Another model worth noting is the approach to land acknowledgement—and the broader work of decolonization and reconciliation with First Peoples—practiced in New Zealand, the islands known in Maori language as Aotarangi. Following the establishment of the Waitangi Tribunal in 1975, public events that begin with acknowledgement of Maori culture and land are not only expected but marked by an unusual level of specificity, shaped to accompany the specific events of which they are a part.
Finally, for the poetry of its language, we include the land acknowledgement adopted in 2019 by San Diego State University. It was written by Michael Connolly Miskwish (Kumeyaay), a Kumeyaay historian, researcher, and assistant professor of American Indian Studies at SDSU. It reads, in part, “We stand upon a land that carries the footsteps of millennia of Kumeyaay people. They are a people whose traditional lifeways intertwine with a worldview of earth and sky in a community of living beings. This land is part of a relationship that has nourished, healed, protected and embraced the Kumeyaay people to the present day. It is part of a worldview founded in the harmony of the cycles of the sky and balance in the forces of life.”07 https://ais.sdsu.edu/articles/Land-Acknowledgement.htm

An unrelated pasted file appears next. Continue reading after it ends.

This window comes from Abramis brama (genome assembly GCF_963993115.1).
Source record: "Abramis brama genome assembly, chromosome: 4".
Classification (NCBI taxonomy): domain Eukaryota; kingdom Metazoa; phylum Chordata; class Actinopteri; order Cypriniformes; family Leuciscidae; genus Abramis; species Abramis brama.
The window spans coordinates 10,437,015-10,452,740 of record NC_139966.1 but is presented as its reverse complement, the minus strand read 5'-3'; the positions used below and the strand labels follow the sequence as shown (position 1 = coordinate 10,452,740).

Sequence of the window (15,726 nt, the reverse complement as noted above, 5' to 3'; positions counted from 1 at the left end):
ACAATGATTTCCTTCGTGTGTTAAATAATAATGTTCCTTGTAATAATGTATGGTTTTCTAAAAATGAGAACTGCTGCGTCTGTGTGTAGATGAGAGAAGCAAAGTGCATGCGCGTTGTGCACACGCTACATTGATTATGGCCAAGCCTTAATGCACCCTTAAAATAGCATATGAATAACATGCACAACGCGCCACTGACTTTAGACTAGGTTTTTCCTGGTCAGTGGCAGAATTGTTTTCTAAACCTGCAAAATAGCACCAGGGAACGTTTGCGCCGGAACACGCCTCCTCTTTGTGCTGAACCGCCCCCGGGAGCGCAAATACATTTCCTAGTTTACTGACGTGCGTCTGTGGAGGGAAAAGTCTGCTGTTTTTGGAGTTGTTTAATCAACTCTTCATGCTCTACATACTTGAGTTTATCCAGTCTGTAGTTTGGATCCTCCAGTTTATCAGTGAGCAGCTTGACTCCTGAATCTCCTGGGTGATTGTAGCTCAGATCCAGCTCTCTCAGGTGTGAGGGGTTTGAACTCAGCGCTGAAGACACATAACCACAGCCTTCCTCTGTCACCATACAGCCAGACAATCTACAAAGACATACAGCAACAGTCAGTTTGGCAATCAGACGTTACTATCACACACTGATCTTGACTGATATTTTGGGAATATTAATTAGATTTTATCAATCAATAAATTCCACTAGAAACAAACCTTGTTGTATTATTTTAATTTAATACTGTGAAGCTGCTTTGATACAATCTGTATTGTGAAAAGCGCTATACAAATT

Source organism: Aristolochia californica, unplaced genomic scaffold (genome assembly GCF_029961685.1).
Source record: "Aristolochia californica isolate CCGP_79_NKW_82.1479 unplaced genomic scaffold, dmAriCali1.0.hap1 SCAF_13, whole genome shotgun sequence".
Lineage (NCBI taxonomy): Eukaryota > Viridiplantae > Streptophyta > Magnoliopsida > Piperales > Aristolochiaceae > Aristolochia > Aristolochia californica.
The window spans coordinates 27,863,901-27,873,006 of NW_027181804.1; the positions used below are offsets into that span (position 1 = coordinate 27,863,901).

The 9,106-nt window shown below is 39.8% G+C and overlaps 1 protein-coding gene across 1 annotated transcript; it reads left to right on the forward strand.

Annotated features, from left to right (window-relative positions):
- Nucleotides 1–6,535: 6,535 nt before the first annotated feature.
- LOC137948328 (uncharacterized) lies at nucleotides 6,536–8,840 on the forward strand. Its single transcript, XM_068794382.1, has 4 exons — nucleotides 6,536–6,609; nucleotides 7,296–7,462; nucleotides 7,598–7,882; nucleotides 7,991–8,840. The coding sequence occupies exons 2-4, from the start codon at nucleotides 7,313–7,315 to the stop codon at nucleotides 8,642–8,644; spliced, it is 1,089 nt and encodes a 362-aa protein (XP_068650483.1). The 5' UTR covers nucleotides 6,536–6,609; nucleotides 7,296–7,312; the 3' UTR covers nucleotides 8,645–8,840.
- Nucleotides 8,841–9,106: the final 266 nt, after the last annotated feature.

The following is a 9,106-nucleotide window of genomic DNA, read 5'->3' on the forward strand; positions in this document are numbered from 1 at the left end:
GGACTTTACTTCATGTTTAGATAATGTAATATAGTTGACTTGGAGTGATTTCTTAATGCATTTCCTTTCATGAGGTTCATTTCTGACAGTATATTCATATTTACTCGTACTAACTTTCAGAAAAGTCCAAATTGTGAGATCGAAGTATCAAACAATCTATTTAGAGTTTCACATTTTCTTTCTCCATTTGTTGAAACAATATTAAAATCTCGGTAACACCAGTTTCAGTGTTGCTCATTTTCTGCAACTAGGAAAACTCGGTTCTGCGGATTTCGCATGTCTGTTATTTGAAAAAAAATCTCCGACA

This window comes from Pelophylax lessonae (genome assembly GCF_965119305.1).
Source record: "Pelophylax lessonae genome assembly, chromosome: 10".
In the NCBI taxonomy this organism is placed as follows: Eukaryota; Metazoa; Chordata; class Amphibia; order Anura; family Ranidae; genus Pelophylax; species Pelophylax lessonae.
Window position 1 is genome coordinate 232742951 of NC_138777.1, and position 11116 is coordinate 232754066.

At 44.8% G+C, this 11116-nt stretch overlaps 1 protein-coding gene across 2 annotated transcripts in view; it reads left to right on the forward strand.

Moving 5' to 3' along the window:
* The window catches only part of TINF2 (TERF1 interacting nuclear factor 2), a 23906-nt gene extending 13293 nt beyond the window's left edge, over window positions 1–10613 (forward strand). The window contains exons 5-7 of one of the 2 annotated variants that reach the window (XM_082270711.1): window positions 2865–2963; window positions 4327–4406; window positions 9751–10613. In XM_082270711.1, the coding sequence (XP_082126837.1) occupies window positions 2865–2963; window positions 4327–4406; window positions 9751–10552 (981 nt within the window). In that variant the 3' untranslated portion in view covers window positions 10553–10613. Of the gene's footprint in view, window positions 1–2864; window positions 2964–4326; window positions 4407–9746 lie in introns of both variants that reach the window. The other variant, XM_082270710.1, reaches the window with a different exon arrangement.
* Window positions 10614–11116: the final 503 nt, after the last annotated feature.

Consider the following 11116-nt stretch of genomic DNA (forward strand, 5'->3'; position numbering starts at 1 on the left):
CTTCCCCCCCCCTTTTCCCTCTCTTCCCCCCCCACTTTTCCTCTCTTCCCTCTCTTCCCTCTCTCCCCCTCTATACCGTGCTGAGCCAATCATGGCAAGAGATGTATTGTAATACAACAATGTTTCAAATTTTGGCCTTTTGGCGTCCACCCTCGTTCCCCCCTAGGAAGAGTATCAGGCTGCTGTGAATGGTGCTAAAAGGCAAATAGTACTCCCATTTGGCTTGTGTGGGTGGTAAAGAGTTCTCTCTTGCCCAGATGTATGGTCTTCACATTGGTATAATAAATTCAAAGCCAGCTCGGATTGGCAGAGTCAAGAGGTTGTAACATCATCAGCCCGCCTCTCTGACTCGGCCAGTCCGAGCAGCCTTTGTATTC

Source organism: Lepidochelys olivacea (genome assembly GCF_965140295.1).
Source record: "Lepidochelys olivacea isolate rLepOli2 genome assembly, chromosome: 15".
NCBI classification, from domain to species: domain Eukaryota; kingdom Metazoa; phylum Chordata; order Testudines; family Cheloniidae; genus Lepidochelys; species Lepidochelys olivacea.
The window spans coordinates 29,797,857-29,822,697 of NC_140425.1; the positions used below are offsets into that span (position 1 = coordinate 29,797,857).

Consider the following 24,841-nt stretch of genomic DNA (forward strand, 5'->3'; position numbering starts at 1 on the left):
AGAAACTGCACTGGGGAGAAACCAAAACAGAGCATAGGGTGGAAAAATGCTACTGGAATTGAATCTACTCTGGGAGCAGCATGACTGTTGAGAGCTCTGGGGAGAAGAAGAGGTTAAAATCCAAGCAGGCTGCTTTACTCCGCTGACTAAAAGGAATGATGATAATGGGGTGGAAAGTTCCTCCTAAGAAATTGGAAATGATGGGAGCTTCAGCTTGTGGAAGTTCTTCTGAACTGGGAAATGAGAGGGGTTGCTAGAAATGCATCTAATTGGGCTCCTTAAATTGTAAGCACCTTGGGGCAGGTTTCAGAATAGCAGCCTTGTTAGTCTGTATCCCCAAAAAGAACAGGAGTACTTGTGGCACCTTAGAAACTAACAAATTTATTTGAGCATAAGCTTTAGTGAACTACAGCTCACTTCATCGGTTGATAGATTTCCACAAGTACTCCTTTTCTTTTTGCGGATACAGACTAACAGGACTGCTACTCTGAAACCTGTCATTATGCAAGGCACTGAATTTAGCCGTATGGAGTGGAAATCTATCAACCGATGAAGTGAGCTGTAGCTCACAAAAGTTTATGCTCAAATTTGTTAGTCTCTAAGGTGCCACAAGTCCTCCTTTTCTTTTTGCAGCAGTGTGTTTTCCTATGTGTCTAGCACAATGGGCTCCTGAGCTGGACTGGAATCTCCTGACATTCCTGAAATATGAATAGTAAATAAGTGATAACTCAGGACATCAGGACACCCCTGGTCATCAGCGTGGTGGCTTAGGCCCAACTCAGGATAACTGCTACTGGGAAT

After two sessions, this subcommittee produced a series of draft recommendations. We then convened a larger group of tribal elders and experts in land acknowledgement to consider those draft recommendations. This final session, on Sept. 23, 2020, included representatives from the NAIC, the County of Los Angeles, Tongva/Gabrieleno leadership, and other Native leaders and scholars. In all 13 people joined this discussion, 9 of whom have tribal affiliation. They helped us refine and extend our final recommendations, which are as follows: